Spring Statement March 2022Back to News
The Chancellor presented two Budgets in 2021 in which he set out a great many details of the tax rates and rules that will apply until April 2026. The 2022 Spring Statement was expected to review the economic situation and adjust forecasts, but was not supposed to include anything significant about tax. Of course, things have changed dramatically since October: there is a war in Ukraine, energy prices are rising sharply and inflation has returned to levels last seen in the early 1990s.
An announcement had already been made in February of measures to help people with fuel bills later in the year, and commentators were speculating how much more Mr Sunak might do now, with tax receipts running higher than forecast and the effect of inflation set to increase those receipts in the future. Most predicted he would do something, but many believed he would be cautious and leave significant changes for the next Budget. In the event, his speech contained more on tax than almost anyone could have expected. He started with a temporary cut in fuel duty, expected to save the average motorist about £100 in the next year. He went on to remove VAT from the installation of energy-saving materials in houses, which will save money for a smaller number of people. Then he declared that he intended to implement a ‘tax plan’ going forward, with the overall aim of bringing taxes down year on year over the life of the Parliament, and started with a big surprise: a huge rise in the National Insurance Contribution thresholds to apply in July 2022 that will mean that 70% of people will pay less NIC in spite of the introduction of the 1.25% increase that will apply from April. He went on to increase Employment Allowance, which is a relief from Employers’ NIC for small businesses, and to promise a cut in the basic rate of income tax from 20% to 19% in April 2024. Fuel duty is reduced by 5p per litre from 6pm on 23 March 2022 (for one year).
- The Health and Social Care Levy goes ahead as planned from April 2022 (effectively increasing NIC rates for 2022/23).
- Class 1 employees NIC - the Primary Threshold of employees NIC will rise from July 2022 – read more here.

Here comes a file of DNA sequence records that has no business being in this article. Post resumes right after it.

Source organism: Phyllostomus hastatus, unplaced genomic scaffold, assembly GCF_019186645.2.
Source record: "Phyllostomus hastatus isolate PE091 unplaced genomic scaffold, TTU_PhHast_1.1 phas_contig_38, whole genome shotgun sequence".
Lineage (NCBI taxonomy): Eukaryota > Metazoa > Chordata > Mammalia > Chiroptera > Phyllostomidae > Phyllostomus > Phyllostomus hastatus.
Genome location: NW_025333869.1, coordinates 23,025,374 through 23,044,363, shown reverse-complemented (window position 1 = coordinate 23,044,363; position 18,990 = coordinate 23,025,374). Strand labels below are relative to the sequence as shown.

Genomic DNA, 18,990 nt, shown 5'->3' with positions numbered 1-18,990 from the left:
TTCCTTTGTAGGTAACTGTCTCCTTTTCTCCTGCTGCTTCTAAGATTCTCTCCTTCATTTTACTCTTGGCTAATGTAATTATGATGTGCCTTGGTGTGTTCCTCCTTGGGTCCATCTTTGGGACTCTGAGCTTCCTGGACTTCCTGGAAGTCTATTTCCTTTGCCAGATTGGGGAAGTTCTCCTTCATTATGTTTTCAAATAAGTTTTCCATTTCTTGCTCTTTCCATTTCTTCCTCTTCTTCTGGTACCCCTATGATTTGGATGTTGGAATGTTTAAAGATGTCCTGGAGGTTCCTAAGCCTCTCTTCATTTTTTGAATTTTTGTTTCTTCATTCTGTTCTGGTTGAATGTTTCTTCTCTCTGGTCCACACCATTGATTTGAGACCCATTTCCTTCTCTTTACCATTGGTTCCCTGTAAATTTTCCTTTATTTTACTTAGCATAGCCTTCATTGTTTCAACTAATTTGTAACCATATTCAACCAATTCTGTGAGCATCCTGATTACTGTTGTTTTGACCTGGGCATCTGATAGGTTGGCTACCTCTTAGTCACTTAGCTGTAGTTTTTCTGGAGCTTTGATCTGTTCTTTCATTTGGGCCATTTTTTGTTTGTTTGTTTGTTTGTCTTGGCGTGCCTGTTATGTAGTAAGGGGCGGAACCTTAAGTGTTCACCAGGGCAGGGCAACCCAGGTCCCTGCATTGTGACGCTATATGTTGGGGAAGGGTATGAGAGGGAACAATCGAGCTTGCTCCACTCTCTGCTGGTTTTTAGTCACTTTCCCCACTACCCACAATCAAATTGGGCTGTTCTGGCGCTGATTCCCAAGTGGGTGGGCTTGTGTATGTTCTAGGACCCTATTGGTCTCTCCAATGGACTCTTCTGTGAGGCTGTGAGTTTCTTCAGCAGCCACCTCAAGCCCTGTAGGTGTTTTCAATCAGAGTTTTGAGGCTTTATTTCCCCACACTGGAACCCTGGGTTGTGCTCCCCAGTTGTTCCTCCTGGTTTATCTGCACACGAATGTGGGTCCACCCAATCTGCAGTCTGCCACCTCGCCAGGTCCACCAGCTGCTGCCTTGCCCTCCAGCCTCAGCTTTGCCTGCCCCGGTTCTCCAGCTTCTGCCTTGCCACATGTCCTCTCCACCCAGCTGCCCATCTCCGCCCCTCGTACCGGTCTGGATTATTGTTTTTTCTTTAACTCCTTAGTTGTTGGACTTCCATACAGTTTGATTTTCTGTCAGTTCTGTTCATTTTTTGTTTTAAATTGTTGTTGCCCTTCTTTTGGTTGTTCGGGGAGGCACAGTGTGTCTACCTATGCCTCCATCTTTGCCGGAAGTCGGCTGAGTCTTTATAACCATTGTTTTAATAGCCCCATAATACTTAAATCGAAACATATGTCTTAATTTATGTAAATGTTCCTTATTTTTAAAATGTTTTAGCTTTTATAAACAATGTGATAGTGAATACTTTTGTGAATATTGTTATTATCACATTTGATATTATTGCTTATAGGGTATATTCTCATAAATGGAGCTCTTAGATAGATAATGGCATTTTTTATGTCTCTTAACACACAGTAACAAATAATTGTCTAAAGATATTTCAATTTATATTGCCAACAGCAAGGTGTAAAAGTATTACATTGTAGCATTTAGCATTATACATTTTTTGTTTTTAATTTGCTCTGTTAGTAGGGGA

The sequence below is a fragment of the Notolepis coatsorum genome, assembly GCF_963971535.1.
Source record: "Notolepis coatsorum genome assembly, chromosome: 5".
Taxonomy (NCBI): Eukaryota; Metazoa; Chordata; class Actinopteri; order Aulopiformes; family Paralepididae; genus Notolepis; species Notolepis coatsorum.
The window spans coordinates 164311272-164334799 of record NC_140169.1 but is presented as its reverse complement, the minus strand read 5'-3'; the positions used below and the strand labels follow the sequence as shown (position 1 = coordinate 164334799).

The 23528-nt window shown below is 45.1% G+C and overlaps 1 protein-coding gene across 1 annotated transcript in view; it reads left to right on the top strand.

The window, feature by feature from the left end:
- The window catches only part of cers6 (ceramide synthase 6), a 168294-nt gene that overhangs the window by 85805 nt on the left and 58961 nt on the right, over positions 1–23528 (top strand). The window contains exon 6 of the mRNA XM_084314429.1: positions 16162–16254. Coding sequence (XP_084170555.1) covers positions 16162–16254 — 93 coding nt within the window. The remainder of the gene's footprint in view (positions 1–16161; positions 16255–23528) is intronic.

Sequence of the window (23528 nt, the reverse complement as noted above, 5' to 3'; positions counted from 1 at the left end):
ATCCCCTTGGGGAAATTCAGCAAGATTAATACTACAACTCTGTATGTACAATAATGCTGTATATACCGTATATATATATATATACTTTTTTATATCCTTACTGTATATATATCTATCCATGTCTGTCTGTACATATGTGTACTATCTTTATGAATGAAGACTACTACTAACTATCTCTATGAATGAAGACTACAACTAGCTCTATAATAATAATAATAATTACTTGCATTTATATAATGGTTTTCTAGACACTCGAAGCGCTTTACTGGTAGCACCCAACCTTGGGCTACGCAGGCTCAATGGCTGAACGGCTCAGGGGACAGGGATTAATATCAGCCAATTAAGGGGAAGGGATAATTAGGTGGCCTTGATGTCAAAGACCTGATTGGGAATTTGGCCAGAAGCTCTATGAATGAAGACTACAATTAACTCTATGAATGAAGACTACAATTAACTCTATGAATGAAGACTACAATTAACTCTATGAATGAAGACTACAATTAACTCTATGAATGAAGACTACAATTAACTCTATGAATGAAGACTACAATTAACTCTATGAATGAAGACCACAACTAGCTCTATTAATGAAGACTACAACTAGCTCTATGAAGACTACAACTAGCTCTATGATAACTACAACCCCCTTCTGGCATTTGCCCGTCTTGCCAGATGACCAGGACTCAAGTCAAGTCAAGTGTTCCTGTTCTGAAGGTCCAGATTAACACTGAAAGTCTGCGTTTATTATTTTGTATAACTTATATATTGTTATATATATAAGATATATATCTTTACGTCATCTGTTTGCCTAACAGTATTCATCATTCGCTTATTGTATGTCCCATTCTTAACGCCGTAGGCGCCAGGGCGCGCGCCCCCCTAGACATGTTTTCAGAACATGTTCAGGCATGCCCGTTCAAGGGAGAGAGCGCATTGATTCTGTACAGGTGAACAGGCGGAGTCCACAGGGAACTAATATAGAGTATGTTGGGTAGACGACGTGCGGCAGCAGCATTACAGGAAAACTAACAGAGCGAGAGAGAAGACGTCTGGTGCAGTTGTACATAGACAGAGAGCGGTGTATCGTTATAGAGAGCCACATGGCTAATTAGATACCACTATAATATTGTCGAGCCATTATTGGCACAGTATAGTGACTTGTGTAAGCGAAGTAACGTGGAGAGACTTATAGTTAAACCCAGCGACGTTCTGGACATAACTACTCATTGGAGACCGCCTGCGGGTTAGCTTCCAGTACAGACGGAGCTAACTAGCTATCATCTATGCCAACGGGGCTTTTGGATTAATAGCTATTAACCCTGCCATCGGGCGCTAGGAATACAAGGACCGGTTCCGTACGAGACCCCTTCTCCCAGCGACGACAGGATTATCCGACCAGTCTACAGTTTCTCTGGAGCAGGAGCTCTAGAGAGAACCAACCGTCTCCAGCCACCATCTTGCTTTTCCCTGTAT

- Class 2 self-employed NIC – from April 2022, the starting threshold will increase to £11,908.
- Employers NIC - the Employment Allowance (for smaller employers) increases to £5,000 for 2022/23.
- The basic rate of income tax is to be cut by 1% to 19% from April 2024.
- R&D relief – part of the reforms being implemented from April 2023 block deductions for overseas R&D work but some exemptions have been confirmed (for regulatory reasons, eg clinical trials and geographical factors).
- Further reforms to R&D relief will be considered in a consultation to be published in the summer – this may include an increase in the rate of relief to ensure the UK remains a competitive location for R&D.
- Capital Allowances - The government will consider alternative options so that it is able to replace the super-deduction when it expires in April 2023
- VAT on energy saving materials will be reduced from 5% to 0% from April 2022 to April 2027 (this includes insulation, solar panels and wind turbines).
- A review of the Apprenticeship Levy (introduced in 2017 to encourage employers to use apprenticeships to upskill their workforce) will take place to determine whether the scheme is “doing enough”.
- Tax reliefs – In the interest of creating a fairer and efficient system, the government plans to announce the simplification or removal of a number of existing tax reliefs in the lead-up to 2024.
If you would like to discuss any of the points raised above please contact the partner or a member of the LH Team.